Saturday, April 09, 2011

Some Week

It has been some week here.  Really.

We took the kids bowling on Tuesday afternoon.  A family at our church who own a bowling alley invited all the kids up for a treat.  We kind of thought it would be a nice "good-bye" outing for our little foster kids.  They had a great time, and ever since, J. has been asking at frequent intervals when we will go bowling again.  Turned out, though, that we were wrong about the "good-bye" part of it.

The hearing was Thursday, and Ed thought he remembered the social worker saying their case would be heard at 9:00.  We got all their laundry done and their toys gathered and waited for the call.  And waited.  Finally, at 4:45, the social worker returned our calls and told us that the judge had heard a couple hours testimony on the matter and would hear the rest on the 27th of the month, but that she was quite sure we could expect to have the children with us for a long time to come.  So I had to figure out dinner for six on short notice (I realize a sensible person would have planned for six, but I really thought the judge would send them home.).  Since we will have them for a while longer, I am rechristening them Sticky (toddler) and Speedy (preschooler) for blogging purposes. 

And, for my mom, here are pictures of Katie in her new dress.  It will be a great Easter dress!
Isn't she pretty?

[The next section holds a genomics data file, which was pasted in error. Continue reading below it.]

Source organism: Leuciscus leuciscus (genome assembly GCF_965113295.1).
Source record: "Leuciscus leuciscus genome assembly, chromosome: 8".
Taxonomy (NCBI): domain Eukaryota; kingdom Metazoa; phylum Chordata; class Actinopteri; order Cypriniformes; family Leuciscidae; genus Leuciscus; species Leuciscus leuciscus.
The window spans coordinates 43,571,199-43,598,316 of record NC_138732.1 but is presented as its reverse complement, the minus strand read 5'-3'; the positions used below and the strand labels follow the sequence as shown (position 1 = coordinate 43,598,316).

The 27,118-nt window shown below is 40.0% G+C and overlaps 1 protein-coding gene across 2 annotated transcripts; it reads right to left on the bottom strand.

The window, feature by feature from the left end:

and playing action hero...

 Travis has found that Sticky is a fearsome swordswoman.  Since he is armed only with a paper scabbard and she is ruthless, he always loses, much to her joy.

Yesterday, Travis, Katie, and I went to Fort Dobbs.  They were having a greatly discounted student day, and, since we've been studing colonial history/American Revolution, seeing all the reenactments of life in the 1760s was really fascinating!
Here, an indian woman explains how she makes all the things her family needs, including clothing, medicine, and food.
This fellow talked about indian warriors capturing prisoners and bring them back to the indian communities to either be killed, adopted, or made servants.  He demonstrated the method for restraining prisoners thought to be flight risks.
 And here we learned about pictograph stories of hunting expeditions.

And then we left the indian area and learned about colonial life.  This craftsman explained out how he makes chairs.  He had some beautiful chairs.
And this man makes various things from horns.  Apparently rum flasks were very popular.
   He also told us about his Plott Hound, which was resting in the back of the tent.  The Plott Hound is the state dog of North Carolina.

This lady explained all about making linen out of flax, and also spinning wool.  It really was very interesting.  Katie found carding wool to be harder than she expected.

We saw blocks of indigo, but I was busy watching the linen demonstration & missed the explanation of exactly how it is made.

Travis got to practice making sparks with flint and steel. 

They got to make powder rolls, though Travis was very disappointed to find out, after they finished, that the "gunpowder" was charcoal and the "musket ball" was a marble.  He had had some ideas of what he might do with that gunpowder after he got home!

They saw musket balls being made...

And greatly admired the "tea and cocoa wagon" donkeys (English donkeys -- they bray with an accent).

This man had a cart full of 18th century musical instruments.  We stayed at his station for quite a while -- he was very entertaining and talented.

And the kids got to join in a cricket match.  They both managed hits but we didn't really understand the rules.

It was a lovely day.

1 comment:

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